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Wednesday, 13 August 2014

Coping with Depression

This post will discuss my own experience of depression and what helped me to get through the tough time I was experiencing.  I decided to write this post on depression because writing has helped me in the past to release my thoughts and feelings about subjects that would normally eat me up inside and so I hope reading will also help in some way.

When the subject of depression and on this occasion suicide is discussed in the media, I find myself having very mixed emotions. Firstly I am sad for the individual and their families, looking back over your life and how they have touched your lives even though you did not know them personally. I have also found due to my own problems with depression it brings back memories of when I was at my lowest. On a bit more of a positive note I find myself being relieved that for a short period of time as individuals will feel more able to talk about their experiences. I also feel it helps to  raise awareness of what a debilitating illness depression can be and how sometimes people find that there is just no way out.

I find the memories that it brings back the hardest aspect to deal with, as I have learnt to cope with my depression but I know it is there and always will be. My mental health will always be fragile and I know that I will always have to work at keeping my mood stable, not allowing it to drop below a 'manageable' level which can be tiring and is when anyone with depression can be at their most vulnerable.

At my darkest hour I had suicidal thoughts, it is difficult to put down in words what this was like for me and unless you have been this low I don't think anyone can understand what it is like. Your ability to reason goes out the window and I can imagine those individuals who do take their own lives in the end have lost the final bit of reasoning that I was fortunate to have. This is only my opinion and my way of making sense of the process I went through because something stopped me from taking that final step, be it my ability to reason with myself or be it something else it is difficult to understand. When I was at this point in my life I could not see how anything could improve, the pain I was feeling and the pain that in my opinion people around me were going through because of how things were was enough for me to think it was time to end the suffering I was causing. One statement that gets thrown around is that those that do it were being selfish, I don't see it like this. People who get to this point are not thinking straight, thoughts are skewed and I felt I was being selfless as those around me were suffering because of how I was and I wanted to end it for them.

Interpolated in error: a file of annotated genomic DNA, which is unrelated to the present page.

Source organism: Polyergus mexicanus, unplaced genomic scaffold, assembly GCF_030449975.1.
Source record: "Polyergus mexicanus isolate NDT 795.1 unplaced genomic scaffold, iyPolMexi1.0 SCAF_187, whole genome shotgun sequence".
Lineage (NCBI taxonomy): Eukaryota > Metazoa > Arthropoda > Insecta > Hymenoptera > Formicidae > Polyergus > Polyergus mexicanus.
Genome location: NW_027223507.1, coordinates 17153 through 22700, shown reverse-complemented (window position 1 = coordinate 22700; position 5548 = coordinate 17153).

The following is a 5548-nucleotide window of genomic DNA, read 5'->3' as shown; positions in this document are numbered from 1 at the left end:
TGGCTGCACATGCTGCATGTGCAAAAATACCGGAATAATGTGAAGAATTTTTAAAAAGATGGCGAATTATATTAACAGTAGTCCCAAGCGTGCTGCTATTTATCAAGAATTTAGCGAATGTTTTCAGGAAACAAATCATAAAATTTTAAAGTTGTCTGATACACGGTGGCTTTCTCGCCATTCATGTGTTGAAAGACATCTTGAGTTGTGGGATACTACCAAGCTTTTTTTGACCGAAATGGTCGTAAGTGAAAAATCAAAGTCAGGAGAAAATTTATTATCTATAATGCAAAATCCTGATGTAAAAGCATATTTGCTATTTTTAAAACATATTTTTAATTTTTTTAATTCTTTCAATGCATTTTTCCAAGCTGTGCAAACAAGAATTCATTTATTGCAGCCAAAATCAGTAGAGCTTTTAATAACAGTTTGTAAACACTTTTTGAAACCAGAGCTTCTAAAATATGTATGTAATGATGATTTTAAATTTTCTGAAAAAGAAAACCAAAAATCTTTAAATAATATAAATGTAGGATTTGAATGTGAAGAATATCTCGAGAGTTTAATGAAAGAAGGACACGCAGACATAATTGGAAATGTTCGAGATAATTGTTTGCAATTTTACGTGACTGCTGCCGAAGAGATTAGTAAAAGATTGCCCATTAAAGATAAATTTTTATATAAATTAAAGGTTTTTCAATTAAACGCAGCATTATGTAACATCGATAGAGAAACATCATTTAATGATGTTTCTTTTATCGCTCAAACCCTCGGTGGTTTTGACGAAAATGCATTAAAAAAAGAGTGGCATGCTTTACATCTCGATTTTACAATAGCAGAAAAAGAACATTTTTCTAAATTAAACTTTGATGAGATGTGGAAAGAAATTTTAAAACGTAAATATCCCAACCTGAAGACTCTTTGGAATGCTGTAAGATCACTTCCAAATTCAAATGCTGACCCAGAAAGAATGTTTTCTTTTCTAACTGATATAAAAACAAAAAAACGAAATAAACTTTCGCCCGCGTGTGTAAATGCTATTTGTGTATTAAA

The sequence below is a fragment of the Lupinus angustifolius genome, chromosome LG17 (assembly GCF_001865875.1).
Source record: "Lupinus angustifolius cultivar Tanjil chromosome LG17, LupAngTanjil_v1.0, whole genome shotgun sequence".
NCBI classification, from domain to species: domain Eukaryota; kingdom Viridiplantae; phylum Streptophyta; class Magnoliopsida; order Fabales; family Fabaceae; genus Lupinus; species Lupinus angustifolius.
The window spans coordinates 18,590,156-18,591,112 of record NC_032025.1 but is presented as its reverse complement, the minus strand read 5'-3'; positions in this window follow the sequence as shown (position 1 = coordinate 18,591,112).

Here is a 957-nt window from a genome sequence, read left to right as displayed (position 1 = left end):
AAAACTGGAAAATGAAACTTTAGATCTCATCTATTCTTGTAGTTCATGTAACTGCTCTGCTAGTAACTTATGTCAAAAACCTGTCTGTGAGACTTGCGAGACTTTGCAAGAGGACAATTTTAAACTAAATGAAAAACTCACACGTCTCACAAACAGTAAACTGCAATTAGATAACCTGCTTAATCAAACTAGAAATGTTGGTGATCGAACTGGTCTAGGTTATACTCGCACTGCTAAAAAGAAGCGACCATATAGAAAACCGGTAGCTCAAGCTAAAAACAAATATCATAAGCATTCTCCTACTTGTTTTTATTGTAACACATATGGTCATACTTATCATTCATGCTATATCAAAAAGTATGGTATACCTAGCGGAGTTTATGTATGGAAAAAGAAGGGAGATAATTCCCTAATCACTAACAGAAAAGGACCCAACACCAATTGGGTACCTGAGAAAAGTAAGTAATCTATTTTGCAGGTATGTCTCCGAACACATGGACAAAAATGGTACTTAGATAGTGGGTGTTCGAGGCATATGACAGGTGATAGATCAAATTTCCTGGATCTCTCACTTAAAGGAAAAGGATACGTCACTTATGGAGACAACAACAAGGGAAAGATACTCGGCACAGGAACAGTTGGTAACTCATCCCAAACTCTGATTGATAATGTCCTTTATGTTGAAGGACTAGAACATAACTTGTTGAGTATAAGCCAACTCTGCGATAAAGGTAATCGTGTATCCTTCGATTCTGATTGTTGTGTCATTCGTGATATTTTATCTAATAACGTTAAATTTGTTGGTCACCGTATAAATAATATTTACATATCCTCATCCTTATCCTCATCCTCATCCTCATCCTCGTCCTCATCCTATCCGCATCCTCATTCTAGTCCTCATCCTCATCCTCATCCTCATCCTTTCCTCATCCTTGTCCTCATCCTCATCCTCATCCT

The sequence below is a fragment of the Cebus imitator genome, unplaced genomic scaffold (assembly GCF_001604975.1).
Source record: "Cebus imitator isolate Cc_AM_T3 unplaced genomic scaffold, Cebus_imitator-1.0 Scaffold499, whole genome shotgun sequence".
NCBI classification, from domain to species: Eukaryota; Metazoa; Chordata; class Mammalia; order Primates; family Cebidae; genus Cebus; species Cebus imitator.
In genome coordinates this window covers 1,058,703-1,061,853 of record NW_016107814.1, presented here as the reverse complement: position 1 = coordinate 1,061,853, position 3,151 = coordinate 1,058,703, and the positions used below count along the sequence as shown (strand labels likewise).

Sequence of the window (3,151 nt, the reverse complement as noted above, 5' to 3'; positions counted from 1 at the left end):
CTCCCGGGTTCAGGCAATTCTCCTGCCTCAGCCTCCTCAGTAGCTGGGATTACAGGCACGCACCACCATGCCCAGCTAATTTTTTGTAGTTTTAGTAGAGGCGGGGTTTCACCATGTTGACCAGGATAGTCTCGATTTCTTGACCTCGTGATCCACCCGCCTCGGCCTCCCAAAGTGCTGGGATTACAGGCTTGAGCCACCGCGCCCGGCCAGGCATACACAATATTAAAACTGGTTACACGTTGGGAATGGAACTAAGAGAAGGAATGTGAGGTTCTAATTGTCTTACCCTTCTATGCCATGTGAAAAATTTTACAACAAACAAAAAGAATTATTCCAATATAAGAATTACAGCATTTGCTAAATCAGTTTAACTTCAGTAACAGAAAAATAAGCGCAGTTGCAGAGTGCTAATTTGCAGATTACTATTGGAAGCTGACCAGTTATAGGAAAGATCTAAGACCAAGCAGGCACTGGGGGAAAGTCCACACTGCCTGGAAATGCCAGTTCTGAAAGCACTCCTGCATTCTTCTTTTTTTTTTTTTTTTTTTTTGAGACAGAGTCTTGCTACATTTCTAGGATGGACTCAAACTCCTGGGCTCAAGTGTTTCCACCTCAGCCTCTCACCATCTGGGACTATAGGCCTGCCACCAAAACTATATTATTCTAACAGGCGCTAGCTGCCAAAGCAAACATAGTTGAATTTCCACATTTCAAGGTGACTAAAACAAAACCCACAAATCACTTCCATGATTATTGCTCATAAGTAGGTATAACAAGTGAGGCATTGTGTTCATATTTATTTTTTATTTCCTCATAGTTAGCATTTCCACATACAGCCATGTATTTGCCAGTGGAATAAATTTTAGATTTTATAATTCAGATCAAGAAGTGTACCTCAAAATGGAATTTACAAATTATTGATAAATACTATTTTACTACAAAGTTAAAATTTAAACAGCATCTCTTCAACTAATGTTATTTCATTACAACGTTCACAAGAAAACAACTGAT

When depression is part of  a persons life it can be difficult on everyone not just the person that is suffering directly. I am thankful for the support I received from those closest to me at the time. I have always found it difficult to accept help of the physical or emotional kind and so the support I was given was not always taken with open arms. I learnt to hide how I was feeling and did not feel able to talk to my husband or anyone else close to me for the concern that I would upset them and would be a burden. As a result of this it took a lot to swallow my pride and ask for help, after a lot of support already given by those closest to me.

Depression is something that I was unable to hide from everyone but I still feel unable to talk to many of my family about it as I feel there lack of understanding and misguided opinions on this matter would make it worse. Depression is still something many people will not talk about and have misconstrued ideas about what depression is and how it can be managed. At the beginning of this post I spoke about feeling relieved because it meant that people would feel more able to talk about this issue a bit more openly for a short period of time. Over the past few days I have noticed an increase in people feeling more able to talk about this issue. I continue to not feel able to talk to my family directly about the issues I face but perhaps maybe there are people out there whom feel more able now than they once did, preventing them from reaching the point that people like Robin Williams and many others before him have done.